Posted: September 1, 2017
6 Maine public gardens (that aren’t in Boothbay)
Written by: Carey Kish
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In just 10 short years, Coastal Maine Botanical Gardens in Boothbay has grown into a world-class destination, attracting more than 100,000 visitors annually. Situated on 295 acres with 3,600 feet of tidal shoreline on the Back River, the property features nine unique gardens connected by meandering paths, a wonderful permanent collection of sculptures and a beautiful visitor center (mainegardens.org). With so much deserved attention paid to the Boothbay garden, one might not realize that there are three dozen other gardens scattered around Maine that are worth a visit. Here’s a look at six of them.
Shrines grace the grounds of St. Anthony Franciscan Friary in Kennebunk. Photo courtesy of St. Anthony Franciscan Friary
St. Anthony Franciscan Friary
28 Beach Ave., Kennebunk. www.framon.net
Strolling through the peaceful grounds of the St. Anthony Friary in Kennebunk, the busy tourist hubbub just a short distance north at Dock Square in Kennebunkport seems a world away. The central feature of the friary is the monastery building, a striking Tudor edifice that is the former estate of Buffalo, New York industrialist William Rogers. An order of Lithuanian Franciscans purchased the property in 1947 and have made it their home ever since. There is also St. Anthony's Chapel and an English park embellished with beautiful gardens. Around the sweeping expanse of lawn are a variety of shrines and monuments, all inviting visitors "to rest, to meditate, and to pray."
University of Maine students tend to the Lyle E. Littlefield Ornamental Trials Garden. Photo courtesy of University of Maine
Lyle E. Littlefield Ornamentals Trial Garden
5762 Roger Clapp Greenhouses, Orono. umaine.edu/littlefieldgarden
This garden was established at the University of Maine in the early 1960s by Lyle Littlefield, a professor of horticulture at the time, for the purpose of evaluating woody ornamental plants for Maine gardens. Today, with a collection of 2,500 cold-hardy plantings, the important research, education and outreach continues. Located in the Hilltop area of campus, the public is welcome to view the rows and blocks of trees, mulched landscape beds, perennial plants, annual bedding plants and gazebo, as well as enjoy the birds and other wildlife that frequent the garden and pond. Please check the garden's use policies posted online before visiting.
A rock garden at Viles Arboretum in Augusta. Photo courtesy of Viles Arboretum
153 Hospital St., Augusta, dawn to dusk daily, free. vilesarboretum.org
This 224-acre gem has been delighting visitors since it was established by the Maine Forest Service in 1981. Six miles of paths wend through the pleasant woods and meadows, leading visitors to 23 collections. From the community forest demonstration and conifers to the Ellis Island sycamores and American chestnuts to the Governor's Grove and rock garden, there is much to enjoy. Scattered throughout the arboretum are two dozen works of rock and metal sculpture. The visitor center has more art exhibits, a wild animal tracks display, demonstration beehive and a stuffed moose.
A barn at McLaughlin Garden, a century-old farmstead in South Paris. Photo courtesy of McLaughlin Garden
McLaughlin Garden & Homestead
97 and 103 Main St., South Paris, dawn to dusk daily through October, free. mclaughlingarden.org
Bernard McLaughlin was just an average man who loved to garden, and over the course of 60 years beginning in 1936, he transformed a tired pasture into an amazing pleasure garden for himself and his wife, Rena. This sophisticated collection of perennials, shrubs and trees on a little over 2 acres of the century-old farmstead, which includes the historic McLaughlin home and barn, is now one of Maine's most beloved public gardens. Among the calendar of events and programs, the Jack O' Lantern Spectacular Oct. 20-21 is sure to fill the garden with plenty of Halloween fun for the whole family.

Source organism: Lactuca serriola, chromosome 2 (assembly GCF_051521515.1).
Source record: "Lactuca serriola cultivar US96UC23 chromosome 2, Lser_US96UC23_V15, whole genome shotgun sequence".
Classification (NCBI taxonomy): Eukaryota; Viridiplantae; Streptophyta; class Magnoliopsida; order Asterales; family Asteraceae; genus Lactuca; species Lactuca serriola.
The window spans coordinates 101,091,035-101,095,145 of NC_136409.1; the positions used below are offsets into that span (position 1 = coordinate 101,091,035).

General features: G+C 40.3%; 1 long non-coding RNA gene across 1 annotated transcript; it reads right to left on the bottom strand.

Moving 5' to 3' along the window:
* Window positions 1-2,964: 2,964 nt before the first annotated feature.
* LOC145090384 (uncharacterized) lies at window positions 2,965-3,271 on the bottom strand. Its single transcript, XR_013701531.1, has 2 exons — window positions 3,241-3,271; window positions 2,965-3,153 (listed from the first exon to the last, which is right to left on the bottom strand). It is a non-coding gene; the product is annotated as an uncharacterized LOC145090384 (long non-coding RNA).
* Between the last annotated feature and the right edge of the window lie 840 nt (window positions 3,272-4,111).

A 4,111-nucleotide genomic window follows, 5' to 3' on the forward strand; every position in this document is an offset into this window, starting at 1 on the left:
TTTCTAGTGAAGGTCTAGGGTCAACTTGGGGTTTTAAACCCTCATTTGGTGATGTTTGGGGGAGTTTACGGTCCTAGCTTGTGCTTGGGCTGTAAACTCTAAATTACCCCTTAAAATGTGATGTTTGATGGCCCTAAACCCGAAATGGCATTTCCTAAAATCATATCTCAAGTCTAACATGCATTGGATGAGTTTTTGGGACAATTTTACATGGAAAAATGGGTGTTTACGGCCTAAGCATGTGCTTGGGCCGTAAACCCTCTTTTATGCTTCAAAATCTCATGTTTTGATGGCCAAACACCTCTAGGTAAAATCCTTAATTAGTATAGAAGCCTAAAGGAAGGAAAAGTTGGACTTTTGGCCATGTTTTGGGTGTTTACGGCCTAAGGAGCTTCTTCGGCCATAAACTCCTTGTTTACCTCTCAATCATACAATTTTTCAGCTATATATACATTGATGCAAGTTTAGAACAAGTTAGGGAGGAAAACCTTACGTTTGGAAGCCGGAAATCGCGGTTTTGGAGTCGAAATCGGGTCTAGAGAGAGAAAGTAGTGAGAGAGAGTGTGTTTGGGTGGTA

Hamilton House in South Berwick was built by a shipping magnate in 1785. Photo by Carey Kish
40 Vaughan's Lane, South Berwick, 11 a.m. to 4 p.m. Wednesday to Sunday through Oct. 15, $10, $9 seniors, $5 students. historicnewengland.org/property/hamilton-house
Built by shipping magnate Jonathan Hamilton, this 1785 Georgian mansion occupies a picturesque location on a bluff overlooking the Salmon Falls River. The lovely 35-acre grounds feature a Colonial Revival garden of perennials and shrubs, fountains, statues and a sundial. The former garden cottage serves as the visitor center. Hourly guided tours of the two main floors of the house, a National Historic Landmark, feature two landscape murals, antique furnishings and many handcrafted works of decorative art. Right next door is Vaughan Woods Memorial State Park, 160 acres of old-growth pine and hemlock and three miles of trails.
The Asticou Azalea Garden on Mount Desert Island is a must-see. Photo by Carey Kish
Land & Garden Preserve
Thuya Garden & Lodge, 15 Thuya Drive, and Asticou Azalea Garden, 3 Sound Drive, Northeast Harbor, open daily during daylight hours, May through October, $5 suggested donation. gardenpreserve.org
In the neighborhood of Acadia National Park, this extensive preserve rewards visitors with two beautiful gardens. Set amid 140 aces on Eliot Mountain, Thuya Garden features an English semiformal landscape garden designed by Charles Savage, native Maine woodlands and Thuya Lodge, the former home of Joseph H. Curtis, who summered here around the turn of the 20th century. The incredible hand-carved cedar entrance gates exhibit 48 natural history scenes. A stone’s throw away is Asticou Azalea Garden, also the work of Charles Savage, who designed the Japanese-style garden with features adapted for the Maine coast. Meandering paths lead in leisurely fashion through the serene beauty nestled around tranquil Asticou Pond.